'Finders Keepers' Is Like The Best Episode Of 'Storage Wars' Ever [Sundance 2015 Review]

On Friday I screened the first great film of the 2015 Sundance film festival. Finders Keepers is a hilarious, bizarre and sometimes devastating documentary about the true life story of two men. Shannon Whisnant purchases a storage unit at auction and is surprised to find a severed human leg inside a used bbq grill. The other man, John Wood, wants his leg back, but Whisnant isn't about to let that happen.

Read the rest of my Finders Keepers review and see a clip from the film, embedded after the jump.

Finders Keepers Clip

Finders Keepers Review From Sundance 2015

The story offers much more depth than its "pulled from the headlines"  story might lead you to expect. In fact, it's less about the sensationalistic hook and more about the compelling characters involved in this crazy story.  I love documentary films like King of Kong and Trekkies that let us explore the world of quirky "weirdos". With Finders Keepers, producers Seth Gordin (King of Kong) and Adam Goldberg (The Goldbergs) give us a fascinating slice of moldy Americana.

I name drop Storage Wars in the review headline because yes, the grill was bought in a storage unit auction like the auctions seen in the reality television show. But also because like the show, its not just about the crazy pirate treasure uncovered in a purchased unit, its about the strange and interesting characters going on the treasure hunt — the Jarrod, Brandi, Darrell and Dave Hesters.

For Whisnant the leg represents his hopes and dreams of someday being famous — for what it really doesn't matter. He believes he bought the leg fair and square and is unwilling to let his 15 minutes of fame ed. For Wood, the leg represents the unwillingness to let go of blame for the plane crash that killed his father and resulted in the amputation of his leg.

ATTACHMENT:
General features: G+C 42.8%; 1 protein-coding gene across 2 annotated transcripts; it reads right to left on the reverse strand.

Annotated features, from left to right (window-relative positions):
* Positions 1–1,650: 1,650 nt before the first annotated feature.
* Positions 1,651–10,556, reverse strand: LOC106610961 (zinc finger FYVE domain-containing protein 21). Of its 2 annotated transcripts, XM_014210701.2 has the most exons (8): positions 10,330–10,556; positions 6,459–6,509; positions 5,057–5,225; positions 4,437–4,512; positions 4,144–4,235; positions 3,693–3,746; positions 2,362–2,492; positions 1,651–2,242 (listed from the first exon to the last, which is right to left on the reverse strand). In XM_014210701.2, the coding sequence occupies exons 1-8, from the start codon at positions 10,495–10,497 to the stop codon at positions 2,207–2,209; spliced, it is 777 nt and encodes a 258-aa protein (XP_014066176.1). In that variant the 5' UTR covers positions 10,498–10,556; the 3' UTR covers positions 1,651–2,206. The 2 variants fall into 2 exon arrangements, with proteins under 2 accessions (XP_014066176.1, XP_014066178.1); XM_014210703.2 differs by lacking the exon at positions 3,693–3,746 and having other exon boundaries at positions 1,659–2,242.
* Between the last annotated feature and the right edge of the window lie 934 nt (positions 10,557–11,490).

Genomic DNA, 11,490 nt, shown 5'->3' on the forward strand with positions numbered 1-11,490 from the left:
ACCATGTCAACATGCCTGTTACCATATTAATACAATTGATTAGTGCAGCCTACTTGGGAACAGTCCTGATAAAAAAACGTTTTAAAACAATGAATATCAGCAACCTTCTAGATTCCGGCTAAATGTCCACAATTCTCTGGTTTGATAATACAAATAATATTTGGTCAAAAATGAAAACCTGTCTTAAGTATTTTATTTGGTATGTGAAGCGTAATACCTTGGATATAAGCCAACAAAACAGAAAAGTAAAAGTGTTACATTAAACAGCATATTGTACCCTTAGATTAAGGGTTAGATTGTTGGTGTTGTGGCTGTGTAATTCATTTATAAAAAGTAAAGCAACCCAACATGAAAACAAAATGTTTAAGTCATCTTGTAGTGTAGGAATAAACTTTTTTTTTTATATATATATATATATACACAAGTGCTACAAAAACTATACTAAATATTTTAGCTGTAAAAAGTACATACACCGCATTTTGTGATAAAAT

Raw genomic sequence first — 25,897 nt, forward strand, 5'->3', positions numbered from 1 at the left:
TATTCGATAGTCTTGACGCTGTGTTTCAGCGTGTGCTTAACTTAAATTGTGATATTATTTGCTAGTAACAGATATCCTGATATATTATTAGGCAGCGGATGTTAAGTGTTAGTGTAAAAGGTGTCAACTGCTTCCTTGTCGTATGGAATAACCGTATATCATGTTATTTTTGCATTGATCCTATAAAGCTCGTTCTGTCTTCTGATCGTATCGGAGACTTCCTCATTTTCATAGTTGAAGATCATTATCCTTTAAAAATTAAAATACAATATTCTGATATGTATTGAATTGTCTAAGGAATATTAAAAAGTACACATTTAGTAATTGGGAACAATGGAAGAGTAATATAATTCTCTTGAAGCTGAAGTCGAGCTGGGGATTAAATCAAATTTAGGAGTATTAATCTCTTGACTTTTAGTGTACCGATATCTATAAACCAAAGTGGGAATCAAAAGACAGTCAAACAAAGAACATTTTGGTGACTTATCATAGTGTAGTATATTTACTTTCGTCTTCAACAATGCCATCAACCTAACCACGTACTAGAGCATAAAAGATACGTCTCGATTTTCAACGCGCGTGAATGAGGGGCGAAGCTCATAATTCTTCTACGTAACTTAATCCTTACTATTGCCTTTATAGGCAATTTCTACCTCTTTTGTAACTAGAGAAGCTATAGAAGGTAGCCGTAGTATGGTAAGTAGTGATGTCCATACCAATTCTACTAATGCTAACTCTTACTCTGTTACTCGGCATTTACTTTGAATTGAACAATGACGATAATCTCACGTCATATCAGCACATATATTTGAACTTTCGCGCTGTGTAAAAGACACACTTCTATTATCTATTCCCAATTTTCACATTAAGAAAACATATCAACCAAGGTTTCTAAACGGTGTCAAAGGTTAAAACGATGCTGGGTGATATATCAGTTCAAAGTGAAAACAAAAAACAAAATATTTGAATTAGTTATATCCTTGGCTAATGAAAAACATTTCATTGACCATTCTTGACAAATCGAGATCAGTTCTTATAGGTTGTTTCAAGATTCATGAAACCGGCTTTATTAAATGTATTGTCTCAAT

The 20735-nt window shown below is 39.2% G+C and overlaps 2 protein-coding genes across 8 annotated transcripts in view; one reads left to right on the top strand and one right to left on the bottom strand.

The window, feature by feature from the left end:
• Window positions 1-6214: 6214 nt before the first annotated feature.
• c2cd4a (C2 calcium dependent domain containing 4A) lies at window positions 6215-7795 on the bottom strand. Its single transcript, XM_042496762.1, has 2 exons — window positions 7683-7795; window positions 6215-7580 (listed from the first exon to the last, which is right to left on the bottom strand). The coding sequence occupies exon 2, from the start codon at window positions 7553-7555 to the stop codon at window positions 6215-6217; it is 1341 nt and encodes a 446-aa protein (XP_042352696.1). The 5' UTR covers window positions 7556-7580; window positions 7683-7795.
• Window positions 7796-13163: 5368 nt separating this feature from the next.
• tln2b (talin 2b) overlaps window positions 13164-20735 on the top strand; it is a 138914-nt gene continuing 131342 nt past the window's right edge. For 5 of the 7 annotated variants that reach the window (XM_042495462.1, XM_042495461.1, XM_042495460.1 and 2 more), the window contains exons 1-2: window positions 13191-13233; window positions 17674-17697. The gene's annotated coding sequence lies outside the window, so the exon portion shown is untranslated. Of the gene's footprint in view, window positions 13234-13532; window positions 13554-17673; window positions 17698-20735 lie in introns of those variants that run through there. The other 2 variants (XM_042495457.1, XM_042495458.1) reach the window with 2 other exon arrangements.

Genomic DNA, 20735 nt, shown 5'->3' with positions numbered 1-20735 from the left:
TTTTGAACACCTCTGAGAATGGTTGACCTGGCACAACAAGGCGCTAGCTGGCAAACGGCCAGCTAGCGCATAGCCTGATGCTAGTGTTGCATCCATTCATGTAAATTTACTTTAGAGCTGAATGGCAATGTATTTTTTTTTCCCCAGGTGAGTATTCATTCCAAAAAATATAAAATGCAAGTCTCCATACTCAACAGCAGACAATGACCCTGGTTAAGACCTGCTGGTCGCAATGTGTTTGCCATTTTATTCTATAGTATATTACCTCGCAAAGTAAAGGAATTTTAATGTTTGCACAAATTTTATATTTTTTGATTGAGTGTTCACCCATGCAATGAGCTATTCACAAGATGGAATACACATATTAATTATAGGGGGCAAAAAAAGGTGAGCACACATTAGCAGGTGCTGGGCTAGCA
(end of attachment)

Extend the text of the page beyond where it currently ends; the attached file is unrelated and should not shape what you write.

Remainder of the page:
And both men are surrounded by a set of characters that will have you laughing in disbelief. One person I talked to after the screening was convinced for the first half of the movie that it was a narrative fictional feature film — but honestly, this story and characters are too strange to be fiction.

Most of this story is filmed after the fact, with the key characters recounting the events. But the characters in the spotlight of this documentary are so incredibly odd and funny that it doesn't suffer from the problems of most talking head docs. Also it helps that the documentary collects a ton of news footage surrounding the bizarre situation. We get slices from national television news programs, reality shows, and a hero that may come from the most unexpected place — a television court show.

The documentary filmmakers do end up following the conclusion of the story in real time, which offers some needed closure and redemption, adding insightful yet unexpected perspective on the whole situation. As much as I loved the film, this documentary still feels a bit long — which is unfortunate as the running time is already a short 82 minutes. I do think it could benefit from a ten minute trim of the later half.

/Film Rating: 8 out of 10